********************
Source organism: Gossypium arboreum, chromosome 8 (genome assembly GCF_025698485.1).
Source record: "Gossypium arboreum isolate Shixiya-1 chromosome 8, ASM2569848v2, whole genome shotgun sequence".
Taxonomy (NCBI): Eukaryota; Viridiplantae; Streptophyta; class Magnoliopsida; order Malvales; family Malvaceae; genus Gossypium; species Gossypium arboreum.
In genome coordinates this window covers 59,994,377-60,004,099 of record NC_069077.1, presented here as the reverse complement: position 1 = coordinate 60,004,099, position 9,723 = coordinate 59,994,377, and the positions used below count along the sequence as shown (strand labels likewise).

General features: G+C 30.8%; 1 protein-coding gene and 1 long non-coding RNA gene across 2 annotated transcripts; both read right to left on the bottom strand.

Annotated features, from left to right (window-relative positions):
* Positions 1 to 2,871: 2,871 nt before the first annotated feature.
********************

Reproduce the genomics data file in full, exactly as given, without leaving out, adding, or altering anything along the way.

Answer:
Source organism: Gossypium arboreum, chromosome 8 (genome assembly GCF_025698485.1).
Source record: "Gossypium arboreum isolate Shixiya-1 chromosome 8, ASM2569848v2, whole genome shotgun sequence".
Taxonomy (NCBI): Eukaryota; Viridiplantae; Streptophyta; class Magnoliopsida; order Malvales; family Malvaceae; genus Gossypium; species Gossypium arboreum.
In genome coordinates this window covers 59,994,377-60,004,099 of record NC_069077.1, presented here as the reverse complement: position 1 = coordinate 60,004,099, position 9,723 = coordinate 59,994,377, and the positions used below count along the sequence as shown (strand labels likewise).

General features: G+C 30.8%; 1 protein-coding gene and 1 long non-coding RNA gene across 2 annotated transcripts; both read right to left on the bottom strand.

Annotated features, from left to right (window-relative positions):
* Positions 1 to 2,871: 2,871 nt before the first annotated feature.